Left: Toledoan Elaine Wieland is instructed on how to hang a praying mantis art piece made by artist Anthony Patti. Middle: Paper-cutting art by Emily Wilson. Far Right: Angel Fish by Celeste North.
Each year arts lovers near and far eagerly anticipate the last weekend in June in northwest Ohio, when the Crosby Festival of the Arts showcases hundreds of national and regional artists.
The festival at Toledo Botanical Garden on Elmer Drive in West Toledo is a must for anyone who enjoys artwork, crowds, and summer weekends.
The event kicks off with an outdoor preview party Friday evening, when local band Distant Cousinz begins to perform at 6, Matt Killam, marketing and events manager at TBG said. Partygoers will drink the signature cocktail, the Crosby Mule, then dine on delectable edibles prepared and displayed by Chef David of Nazareth Hall. Gates open to the public Saturday morning.
Toledo Botanical Garden will be closed all day Thursday, and on Friday until gates open for the Crosby Festival of the Arts preview gala party at 5 p.m. Purchase the $75 preview tickets at the gate or online (visit www.toledogarden.org/ crosby-festival-2014/ website and follow the prompts).
Saturday's festival hours are 10 a.m. to 7 p.m., and Sunday, 10 a.m. to 4 p.m. General admission is $8.
It's free for TBG members and children under 12. Advance tickets are $7 at The Andersons.
Catch a free ride to the festival in the Meijer parking lot on West Central Avenue, where air-conditioned shuttles will run continuously both days.
Local artist Emily Wilson is much younger than the Crosby Festival of the Arts, which this weekend celebrates its 49th year. That doesn't matter to this 29-year-old mother of two boys. She's exhilarated to be among the 220 artists chosen for the show out of 450 applicants. It was her first time applying, and she considers herself fortunate to be among those who will display ceramic, fiber, glass, graphics, jewelry, mixed media, painting, photography, sculpture, and wood works.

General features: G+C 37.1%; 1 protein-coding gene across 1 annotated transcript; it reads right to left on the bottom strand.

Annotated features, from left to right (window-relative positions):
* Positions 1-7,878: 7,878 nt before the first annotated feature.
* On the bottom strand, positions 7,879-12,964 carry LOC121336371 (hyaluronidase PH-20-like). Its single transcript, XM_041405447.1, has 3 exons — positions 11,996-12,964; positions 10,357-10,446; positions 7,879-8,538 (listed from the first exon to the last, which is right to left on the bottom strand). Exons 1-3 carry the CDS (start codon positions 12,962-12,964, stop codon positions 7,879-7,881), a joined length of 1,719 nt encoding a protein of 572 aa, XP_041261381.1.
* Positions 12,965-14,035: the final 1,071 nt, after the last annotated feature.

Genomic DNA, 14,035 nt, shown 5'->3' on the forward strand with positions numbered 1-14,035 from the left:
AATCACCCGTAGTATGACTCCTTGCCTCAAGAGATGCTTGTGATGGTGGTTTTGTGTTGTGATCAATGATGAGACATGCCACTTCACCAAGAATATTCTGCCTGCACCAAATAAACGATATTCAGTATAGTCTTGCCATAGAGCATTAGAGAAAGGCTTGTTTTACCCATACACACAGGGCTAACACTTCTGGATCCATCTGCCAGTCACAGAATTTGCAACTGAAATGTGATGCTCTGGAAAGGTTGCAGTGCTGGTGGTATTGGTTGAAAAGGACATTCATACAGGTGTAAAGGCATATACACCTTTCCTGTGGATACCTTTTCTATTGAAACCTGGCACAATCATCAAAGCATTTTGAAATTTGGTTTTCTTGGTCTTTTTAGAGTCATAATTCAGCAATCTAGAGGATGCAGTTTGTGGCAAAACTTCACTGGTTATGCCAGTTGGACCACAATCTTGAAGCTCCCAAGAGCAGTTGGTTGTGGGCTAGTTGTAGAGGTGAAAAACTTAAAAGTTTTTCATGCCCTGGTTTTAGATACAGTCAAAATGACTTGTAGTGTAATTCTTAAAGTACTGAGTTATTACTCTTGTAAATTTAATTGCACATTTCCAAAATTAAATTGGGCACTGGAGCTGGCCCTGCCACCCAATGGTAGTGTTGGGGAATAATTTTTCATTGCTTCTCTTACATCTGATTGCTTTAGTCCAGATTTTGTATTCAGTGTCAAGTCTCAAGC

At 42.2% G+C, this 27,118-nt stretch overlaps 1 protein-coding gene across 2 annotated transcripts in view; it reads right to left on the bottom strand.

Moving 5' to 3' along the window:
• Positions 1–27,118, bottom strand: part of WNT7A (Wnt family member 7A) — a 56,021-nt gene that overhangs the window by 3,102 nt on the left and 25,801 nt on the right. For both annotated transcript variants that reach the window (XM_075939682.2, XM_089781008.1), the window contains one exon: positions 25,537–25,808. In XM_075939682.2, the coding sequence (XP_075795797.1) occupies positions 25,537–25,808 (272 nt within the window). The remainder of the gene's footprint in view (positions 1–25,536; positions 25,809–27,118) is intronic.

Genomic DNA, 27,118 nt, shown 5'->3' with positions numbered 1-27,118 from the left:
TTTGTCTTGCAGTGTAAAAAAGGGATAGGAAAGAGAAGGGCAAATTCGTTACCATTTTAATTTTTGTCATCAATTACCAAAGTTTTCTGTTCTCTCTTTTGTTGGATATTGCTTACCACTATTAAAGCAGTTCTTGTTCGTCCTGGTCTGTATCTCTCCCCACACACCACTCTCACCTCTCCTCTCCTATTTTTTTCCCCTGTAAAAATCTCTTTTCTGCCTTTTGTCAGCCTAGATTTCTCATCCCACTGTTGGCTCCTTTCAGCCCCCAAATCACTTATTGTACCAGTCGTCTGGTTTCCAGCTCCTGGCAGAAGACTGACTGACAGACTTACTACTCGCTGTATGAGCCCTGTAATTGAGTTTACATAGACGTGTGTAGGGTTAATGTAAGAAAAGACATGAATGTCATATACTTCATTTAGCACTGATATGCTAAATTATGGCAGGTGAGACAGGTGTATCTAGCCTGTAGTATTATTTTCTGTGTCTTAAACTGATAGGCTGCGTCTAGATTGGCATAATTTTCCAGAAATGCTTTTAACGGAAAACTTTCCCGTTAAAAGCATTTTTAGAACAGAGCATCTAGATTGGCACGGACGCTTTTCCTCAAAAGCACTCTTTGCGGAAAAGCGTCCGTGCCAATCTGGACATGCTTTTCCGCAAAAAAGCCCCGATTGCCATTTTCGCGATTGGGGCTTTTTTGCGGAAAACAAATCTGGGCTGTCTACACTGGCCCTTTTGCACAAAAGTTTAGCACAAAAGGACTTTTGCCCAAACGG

“I'm so thrilled, but really nervous and excited,” the Waterville resident said. Last year she was in Waterville's Rouche De Boeuf festival and in September she's in Bowling Green's Black Swamp Arts Festival. As for this weekend, she said, “It's a great opportunity.”
A 2002 graduate from Anthony Wayne High School, Mrs. Wilson has painted for years. She didn't attend art school, but describes herself as “self taught.” She has a talent that others recognize, and she does not take all the credit for it. She recalls the influence of now-retired high school art teacher, Sue Ann Ladd, who “was a huge supporter of my artwork and always encouraged me to keep creating. She was a wonderful teacher, mentor, and friend.”
Mrs. Wilson's family is behind her, as one might expect. Her husband, David Wilson, is a key proponent, as are her parents, Steve and Liz Grier of Whitehouse. Her dad urged her to apply for the juried art fair, and she credits her mother with turning her attention to the intricate process of paper cutting, technically called scherenschnitte, which means “scissor cuts” in German.
“My mom thought it would be a good idea. She bought me a starter kit that sat in the closet for at least a year,” she said. “My kids were really young when she gave it to me and I laughed about it and thought, 'When am I going to have time?' But it's been a really good outlet for me. It's different — something people have not seen before.”
Other festival highlights include the participation of local food vendors, while entertainers will perform on a jazz stage, Mr. Killam said. A children's tent with crafts and hands-on activities will be set up for little ones.
“We try to make it a full family experience. I am sure the weather will be perfect,” he added with complete confidence. “We get artists from all over the country and we are proud to say so.”
Contact Rose Russell at firstname.lastname@example.org or 419-724-6178.